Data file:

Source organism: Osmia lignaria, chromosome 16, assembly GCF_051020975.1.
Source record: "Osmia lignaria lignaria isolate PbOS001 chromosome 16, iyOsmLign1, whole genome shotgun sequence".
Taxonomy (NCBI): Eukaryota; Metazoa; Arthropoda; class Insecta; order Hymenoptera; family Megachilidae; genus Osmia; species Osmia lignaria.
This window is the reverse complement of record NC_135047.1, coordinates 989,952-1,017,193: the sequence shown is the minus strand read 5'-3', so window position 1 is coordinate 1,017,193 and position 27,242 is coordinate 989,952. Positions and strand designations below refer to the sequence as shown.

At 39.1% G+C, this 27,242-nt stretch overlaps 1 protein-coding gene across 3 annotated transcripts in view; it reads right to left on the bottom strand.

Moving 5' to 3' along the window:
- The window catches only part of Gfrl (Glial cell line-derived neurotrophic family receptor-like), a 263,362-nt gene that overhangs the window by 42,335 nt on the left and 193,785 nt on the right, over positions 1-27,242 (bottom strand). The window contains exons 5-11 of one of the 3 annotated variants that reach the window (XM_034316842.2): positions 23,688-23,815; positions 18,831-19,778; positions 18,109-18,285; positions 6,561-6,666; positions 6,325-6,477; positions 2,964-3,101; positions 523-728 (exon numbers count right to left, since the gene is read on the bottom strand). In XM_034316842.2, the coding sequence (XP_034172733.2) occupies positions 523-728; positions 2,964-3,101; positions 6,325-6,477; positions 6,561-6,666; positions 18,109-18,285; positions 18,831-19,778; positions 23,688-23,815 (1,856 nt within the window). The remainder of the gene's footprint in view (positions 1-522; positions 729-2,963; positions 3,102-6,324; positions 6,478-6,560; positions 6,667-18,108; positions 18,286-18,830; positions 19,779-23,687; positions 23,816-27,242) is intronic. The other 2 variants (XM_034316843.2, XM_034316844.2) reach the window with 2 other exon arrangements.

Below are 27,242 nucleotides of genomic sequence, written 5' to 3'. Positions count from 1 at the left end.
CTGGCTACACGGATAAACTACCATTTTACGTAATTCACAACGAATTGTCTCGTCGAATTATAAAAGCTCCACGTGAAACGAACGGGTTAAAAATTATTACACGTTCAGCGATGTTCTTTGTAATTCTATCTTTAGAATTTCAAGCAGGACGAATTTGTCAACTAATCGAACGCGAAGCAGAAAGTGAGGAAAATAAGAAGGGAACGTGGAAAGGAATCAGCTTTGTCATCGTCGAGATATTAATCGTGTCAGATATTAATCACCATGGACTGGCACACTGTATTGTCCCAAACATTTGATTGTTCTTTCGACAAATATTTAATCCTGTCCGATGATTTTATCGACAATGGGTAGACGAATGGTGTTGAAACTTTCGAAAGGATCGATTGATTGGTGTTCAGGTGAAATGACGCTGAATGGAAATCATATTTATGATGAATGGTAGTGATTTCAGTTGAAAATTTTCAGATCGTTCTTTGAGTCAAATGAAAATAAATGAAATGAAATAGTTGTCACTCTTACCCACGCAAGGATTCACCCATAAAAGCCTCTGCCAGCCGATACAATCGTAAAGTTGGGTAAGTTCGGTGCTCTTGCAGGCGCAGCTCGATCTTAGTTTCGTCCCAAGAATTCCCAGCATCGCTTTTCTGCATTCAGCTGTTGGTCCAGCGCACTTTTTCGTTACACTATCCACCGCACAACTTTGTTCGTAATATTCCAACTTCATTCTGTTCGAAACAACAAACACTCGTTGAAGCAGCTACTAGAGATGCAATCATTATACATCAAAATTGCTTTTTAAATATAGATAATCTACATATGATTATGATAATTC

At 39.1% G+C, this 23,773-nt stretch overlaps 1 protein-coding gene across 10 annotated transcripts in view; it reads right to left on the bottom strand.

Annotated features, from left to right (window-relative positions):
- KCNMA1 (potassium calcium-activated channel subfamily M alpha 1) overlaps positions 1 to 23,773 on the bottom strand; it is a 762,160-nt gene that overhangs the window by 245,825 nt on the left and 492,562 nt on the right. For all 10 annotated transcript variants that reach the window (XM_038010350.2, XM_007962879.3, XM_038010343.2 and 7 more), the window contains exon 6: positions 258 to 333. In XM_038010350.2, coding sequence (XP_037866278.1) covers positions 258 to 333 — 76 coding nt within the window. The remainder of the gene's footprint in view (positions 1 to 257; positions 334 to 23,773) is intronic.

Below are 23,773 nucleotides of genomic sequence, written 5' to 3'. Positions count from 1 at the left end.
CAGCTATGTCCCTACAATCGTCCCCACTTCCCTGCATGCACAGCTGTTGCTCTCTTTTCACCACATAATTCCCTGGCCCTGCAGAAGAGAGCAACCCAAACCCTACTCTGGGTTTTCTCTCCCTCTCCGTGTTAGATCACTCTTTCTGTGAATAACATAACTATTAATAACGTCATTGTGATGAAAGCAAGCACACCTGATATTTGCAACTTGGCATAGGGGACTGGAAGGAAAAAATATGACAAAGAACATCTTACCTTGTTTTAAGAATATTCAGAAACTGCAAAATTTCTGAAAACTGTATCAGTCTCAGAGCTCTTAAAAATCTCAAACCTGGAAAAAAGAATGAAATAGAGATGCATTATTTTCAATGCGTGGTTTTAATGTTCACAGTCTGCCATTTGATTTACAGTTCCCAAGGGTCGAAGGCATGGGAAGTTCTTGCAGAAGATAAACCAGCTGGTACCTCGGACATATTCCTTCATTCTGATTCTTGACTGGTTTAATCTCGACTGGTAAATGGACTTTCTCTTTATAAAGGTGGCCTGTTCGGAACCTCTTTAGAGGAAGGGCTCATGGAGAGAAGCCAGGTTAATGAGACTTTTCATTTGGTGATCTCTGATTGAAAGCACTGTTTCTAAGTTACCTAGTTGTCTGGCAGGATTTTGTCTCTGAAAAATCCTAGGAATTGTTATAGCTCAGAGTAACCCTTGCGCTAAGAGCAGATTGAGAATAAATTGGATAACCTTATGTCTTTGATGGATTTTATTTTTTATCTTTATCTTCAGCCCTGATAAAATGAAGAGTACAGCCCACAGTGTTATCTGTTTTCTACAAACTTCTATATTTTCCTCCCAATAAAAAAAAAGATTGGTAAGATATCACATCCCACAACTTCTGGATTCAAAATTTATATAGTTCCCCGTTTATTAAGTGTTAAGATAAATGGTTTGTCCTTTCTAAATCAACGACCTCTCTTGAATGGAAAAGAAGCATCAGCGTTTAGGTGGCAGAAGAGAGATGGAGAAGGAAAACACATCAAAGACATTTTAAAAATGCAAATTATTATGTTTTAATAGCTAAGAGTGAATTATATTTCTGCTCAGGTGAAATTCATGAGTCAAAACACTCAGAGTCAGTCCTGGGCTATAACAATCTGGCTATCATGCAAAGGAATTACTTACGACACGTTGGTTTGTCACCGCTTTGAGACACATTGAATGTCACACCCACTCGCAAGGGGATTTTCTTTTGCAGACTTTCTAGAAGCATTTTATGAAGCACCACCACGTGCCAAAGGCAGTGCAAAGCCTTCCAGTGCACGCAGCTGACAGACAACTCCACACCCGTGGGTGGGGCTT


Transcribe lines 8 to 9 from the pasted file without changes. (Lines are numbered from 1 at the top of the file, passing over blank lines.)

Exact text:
Below are 27,242 nucleotides of genomic sequence, written 5' to 3'. Positions count from 1 at the left end.
CTGGCTACACGGATAAACTACCATTTTACGTAATTCACAACGAATTGTCTCGTCGAATTATAAAAGCTCCACGTGAAACGAACGGGTTAAAAATTATTACACGTTCAGCGATGTTCTTTGTAATTCTATCTTTAGAATTTCAAGCAGGACGAATTTGTCAACTAATCGAACGCGAAGCAGAAAGTGAGGAAAATAAGAAGGGAACGTGGAAAGGAATCAGCTTTGTCATCGTCGAGATATTAATCGTGTCAGATATTAATCACCATGGACTGGCACACTGTATTGTCCCAAACATTTGATTGTTCTTTCGACAAATATTTAATCCTGTCCGATGATTTTATCGACAATGGGTAGACGAATGGTGTTGAAACTTTCGAAAGGATCGATTGATTGGTGTTCAGGTGAAATGACGCTGAATGGAAATCATATTTATGATGAATGGTAGTGATTTCAGTTGAAAATTTTCAGATCGTTCTTTGAGTCAAATGAAAATAAATGAAATGAAATAGTTGTCACTCTTACCCACGCAAGGATTCACCCATAAAAGCCTCTGCCAGCCGATACAATCGTAAAGTTGGGTAAGTTCGGTGCTCTTGCAGGCGCAGCTCGATCTTAGTTTCGTCCCAAGAATTCCCAGCATCGCTTTTCTGCATTCAGCTGTTGGTCCAGCGCACTTTTTCGTTACACTATCCACCGCACAACTTTGTTCGTAATATTCCAACTTCATTCTGTTCGAAACAACAAACACTCGTTGAAGCAGCTACTAGAGATGCAATCATTATACATCAAAATTGCTTTTTAAATATAGATAATCTACATATGATTATGATAATTC